A florist refused to do the flowers for Curt Freed and Robert Ingersolls wedding in 2013.
In 2013, a florist refused to provide flowers for Curt Freed and Robert Ingersoll's wedding. Missy Moo Studio

Tomorrow, exactly one week after Americans elected a presidential administration that threatens the rights of LGBTQ people, the Washington State Supreme Court will hear a case that tests the bounds of state anti-discrimination laws—laws that will, in the face of a Trump/Pence administration, be more important than ever.

The case in question, which made national news back in 2013, involves the anti-gay florist in Washington State who refused to provide flowers for the wedding of two longtime customers.

Curt Freed and Robert Ingersoll, who had been together since 2004, planned to get married in September 2013. So they asked the Barronelle Stutzman, the owner of Arlene's Flowers in Richland, to arrange flowers for the wedding. Stutzman, who had regularly sold the couple flowers for other occasions over the years, refused. She told The Stranger at the time that she refused two gay customers service "because of my relationship with Jesus."

Upset and hurt, the couple did two things: First, they changed their wedding plans from a large ceremony to a small one at home, afraid they'd face discrimination from other businesses. Second, they sued.

As they decided whether it was worth pursuing legal action, Freed and Robert say they began to think about what might happen to other couples if they faced the same discrimination, Freed said in a recent interview with The Stranger. "We have worked with a lot of people who are in a much more fragile state in their lives and... to decline doing your wedding suggests your wedding is not important," he said.

"What would happen if this happened to that one individual or couple who might be on precipice of suicide?" Ingersoll added. "How would we live with ourselves knowing we could have done something and chose not to?"

While Stutzman and her supporters cry religious liberty, the couple, the state attorney general, the American Civil Liberties Union of Washington, and a lower court all agree Stuzman's refusal to do the wedding violated Washington State's anti-discrimination law. Passed in 2006 (six years before same-sex marriage was approved in Washington), that law says Washington residents have the right to be free from discrimination in public accommodations based on their sexual orientation, among other facts.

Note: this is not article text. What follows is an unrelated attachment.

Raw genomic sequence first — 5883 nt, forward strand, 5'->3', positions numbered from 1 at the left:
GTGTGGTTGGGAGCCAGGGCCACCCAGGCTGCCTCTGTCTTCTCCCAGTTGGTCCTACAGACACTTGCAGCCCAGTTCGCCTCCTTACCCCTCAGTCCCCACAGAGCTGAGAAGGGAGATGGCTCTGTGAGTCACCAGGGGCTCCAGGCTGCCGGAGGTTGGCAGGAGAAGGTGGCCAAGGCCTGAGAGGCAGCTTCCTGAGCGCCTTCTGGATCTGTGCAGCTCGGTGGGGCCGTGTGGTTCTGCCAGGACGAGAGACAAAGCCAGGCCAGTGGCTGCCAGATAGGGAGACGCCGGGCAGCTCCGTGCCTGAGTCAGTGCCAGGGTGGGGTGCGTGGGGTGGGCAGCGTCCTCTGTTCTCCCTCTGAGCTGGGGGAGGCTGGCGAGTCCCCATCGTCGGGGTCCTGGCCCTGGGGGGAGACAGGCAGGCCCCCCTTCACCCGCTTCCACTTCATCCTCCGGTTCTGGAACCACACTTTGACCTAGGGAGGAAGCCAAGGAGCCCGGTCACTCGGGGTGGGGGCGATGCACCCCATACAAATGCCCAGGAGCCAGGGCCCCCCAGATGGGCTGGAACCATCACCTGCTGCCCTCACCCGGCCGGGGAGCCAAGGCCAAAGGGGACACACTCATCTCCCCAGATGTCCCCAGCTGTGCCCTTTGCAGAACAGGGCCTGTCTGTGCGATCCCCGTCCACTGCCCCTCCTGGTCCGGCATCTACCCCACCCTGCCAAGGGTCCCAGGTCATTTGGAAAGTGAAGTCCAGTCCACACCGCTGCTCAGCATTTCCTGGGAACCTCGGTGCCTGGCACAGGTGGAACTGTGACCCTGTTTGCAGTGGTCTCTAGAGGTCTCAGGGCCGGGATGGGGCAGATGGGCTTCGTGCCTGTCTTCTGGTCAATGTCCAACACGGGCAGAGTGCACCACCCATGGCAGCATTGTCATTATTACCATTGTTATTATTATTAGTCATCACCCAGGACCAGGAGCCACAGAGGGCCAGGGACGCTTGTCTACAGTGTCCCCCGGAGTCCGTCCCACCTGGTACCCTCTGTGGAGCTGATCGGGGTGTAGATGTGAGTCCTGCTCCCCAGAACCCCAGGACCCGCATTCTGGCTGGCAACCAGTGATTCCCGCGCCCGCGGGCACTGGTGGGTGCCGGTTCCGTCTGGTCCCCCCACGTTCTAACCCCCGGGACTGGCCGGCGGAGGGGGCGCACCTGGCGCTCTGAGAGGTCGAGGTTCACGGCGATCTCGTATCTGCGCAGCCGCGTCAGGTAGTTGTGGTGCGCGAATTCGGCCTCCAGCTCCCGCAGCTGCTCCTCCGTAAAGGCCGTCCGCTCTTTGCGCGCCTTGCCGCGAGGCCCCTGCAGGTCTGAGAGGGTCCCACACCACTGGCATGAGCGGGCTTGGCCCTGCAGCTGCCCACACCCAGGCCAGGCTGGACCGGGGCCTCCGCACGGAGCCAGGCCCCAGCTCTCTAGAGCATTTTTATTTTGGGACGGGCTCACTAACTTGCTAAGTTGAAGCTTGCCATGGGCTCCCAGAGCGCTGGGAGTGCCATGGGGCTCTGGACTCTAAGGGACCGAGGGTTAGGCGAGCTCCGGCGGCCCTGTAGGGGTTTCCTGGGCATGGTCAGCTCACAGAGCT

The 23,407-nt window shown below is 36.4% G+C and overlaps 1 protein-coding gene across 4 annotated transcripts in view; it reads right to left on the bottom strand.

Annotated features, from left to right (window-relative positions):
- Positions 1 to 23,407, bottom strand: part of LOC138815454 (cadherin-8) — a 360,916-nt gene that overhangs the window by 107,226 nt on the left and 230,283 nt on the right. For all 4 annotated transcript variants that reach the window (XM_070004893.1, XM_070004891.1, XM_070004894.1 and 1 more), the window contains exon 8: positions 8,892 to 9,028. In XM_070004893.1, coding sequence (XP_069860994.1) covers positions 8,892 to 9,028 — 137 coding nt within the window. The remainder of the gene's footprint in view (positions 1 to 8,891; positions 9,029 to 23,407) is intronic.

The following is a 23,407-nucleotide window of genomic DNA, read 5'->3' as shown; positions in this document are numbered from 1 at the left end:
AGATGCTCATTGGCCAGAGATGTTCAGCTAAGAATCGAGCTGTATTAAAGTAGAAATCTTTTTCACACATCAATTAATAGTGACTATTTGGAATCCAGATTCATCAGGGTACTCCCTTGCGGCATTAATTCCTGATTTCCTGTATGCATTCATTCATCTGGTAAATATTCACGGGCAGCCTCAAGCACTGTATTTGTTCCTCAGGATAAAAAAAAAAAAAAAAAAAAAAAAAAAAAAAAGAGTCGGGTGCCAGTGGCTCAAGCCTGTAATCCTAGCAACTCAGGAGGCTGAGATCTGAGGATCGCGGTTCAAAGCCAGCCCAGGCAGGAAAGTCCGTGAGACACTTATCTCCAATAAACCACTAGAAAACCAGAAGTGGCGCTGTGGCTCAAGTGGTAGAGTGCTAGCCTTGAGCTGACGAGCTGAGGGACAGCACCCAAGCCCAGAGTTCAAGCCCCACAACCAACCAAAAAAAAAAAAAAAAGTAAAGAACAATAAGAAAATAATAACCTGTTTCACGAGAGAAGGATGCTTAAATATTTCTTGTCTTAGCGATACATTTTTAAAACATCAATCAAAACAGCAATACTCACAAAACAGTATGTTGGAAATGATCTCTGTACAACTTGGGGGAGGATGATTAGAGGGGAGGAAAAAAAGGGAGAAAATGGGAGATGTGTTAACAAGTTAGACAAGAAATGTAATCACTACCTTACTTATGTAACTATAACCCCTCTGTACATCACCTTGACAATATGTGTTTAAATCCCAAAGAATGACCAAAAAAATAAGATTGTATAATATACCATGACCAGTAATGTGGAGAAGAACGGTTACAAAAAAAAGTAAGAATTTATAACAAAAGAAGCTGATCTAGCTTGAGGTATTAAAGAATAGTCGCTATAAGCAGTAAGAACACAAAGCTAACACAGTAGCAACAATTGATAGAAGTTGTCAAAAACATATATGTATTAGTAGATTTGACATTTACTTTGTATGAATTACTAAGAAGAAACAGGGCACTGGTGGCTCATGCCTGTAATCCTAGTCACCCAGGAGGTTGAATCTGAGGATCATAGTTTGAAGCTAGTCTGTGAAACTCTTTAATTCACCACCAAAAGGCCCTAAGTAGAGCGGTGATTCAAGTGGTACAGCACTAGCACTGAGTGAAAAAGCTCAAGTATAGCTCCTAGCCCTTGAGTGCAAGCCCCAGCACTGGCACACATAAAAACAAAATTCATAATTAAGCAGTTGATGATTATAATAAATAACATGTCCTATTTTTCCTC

Last year, a Benton County Superior Court sided with the couple in a lawsuit brought by the ACLU and another one brought by Washington State Attorney General Bob Ferguson. The state Supreme Court will now hear appeals in both cases Tuesday at Bellevue College, where Ferguson and attorneys from the ACLU will argue on behalf of the couple.

Throughout the case and others like it across the country, religious groups have portrayed the florist as the victim. Groups like the National Organization for Marriage and the hard-right Family Policy Institute of Washington have rallied around Stutzman and appear ready to do the same this week. The Family Policy Institute is planning a prayer gathering during the arguments tomorrow. Stutzman will be represented by the Alliance Defending Freedom, a well known anti-LGBTQ, anti-choice group that has also recently crafted model legislation limiting trans people's access to bathrooms.

During the debate over marriage, opponents continuously claimed allowing gay people to get married would make anti-gay Christian business owners the victims of lawsuits like this. When the case first emerged, even some on the left claimed it was playing into the hands of anti-gay bigots by allowing them to make Stutzman a martyr.

"I never imagined that using my God-given talents and abilities, and doing what I love to do for over three decades, would become illegal," Stutzman wrote to Ferguson last year.

But anti-discrimination laws are essential protections, particularly for people living outside of blue cities like Seattle. Upholding them protects not just the right to buy wedding flowers, but rights to get jobs, housing, and other essential services without facing discrimination.

"To claim that you're the victim and have done what she did to us is really kind of appalling," Freed said.

The years-long process has been tumultuous for the couple, but they're confident heading into this week's arguments.

In a similar case in New Mexico, the state supreme court found that a photography company that refused to photograph a lesbian couple's commitment ceremony violated that state's Human Rights Act. In 2014, the U.S. Supreme Court refused to take up a challenge to that ruling.

"I believe the laws in the State of Washington are intended to not allow this to happen to us or other people. I believe justice will prevail in the process," Freed says. "I look forward to kind of confirmation that gives to us as well as the rest of the folks in the state of Washington—and not just LGBT people."

The court will hear the case Tuesday at 9 a.m. at Bellevue College’s Carlson Theatre and it will be streamed live here. If you want to support Freed and Ingersoll, show up at 7:30 am.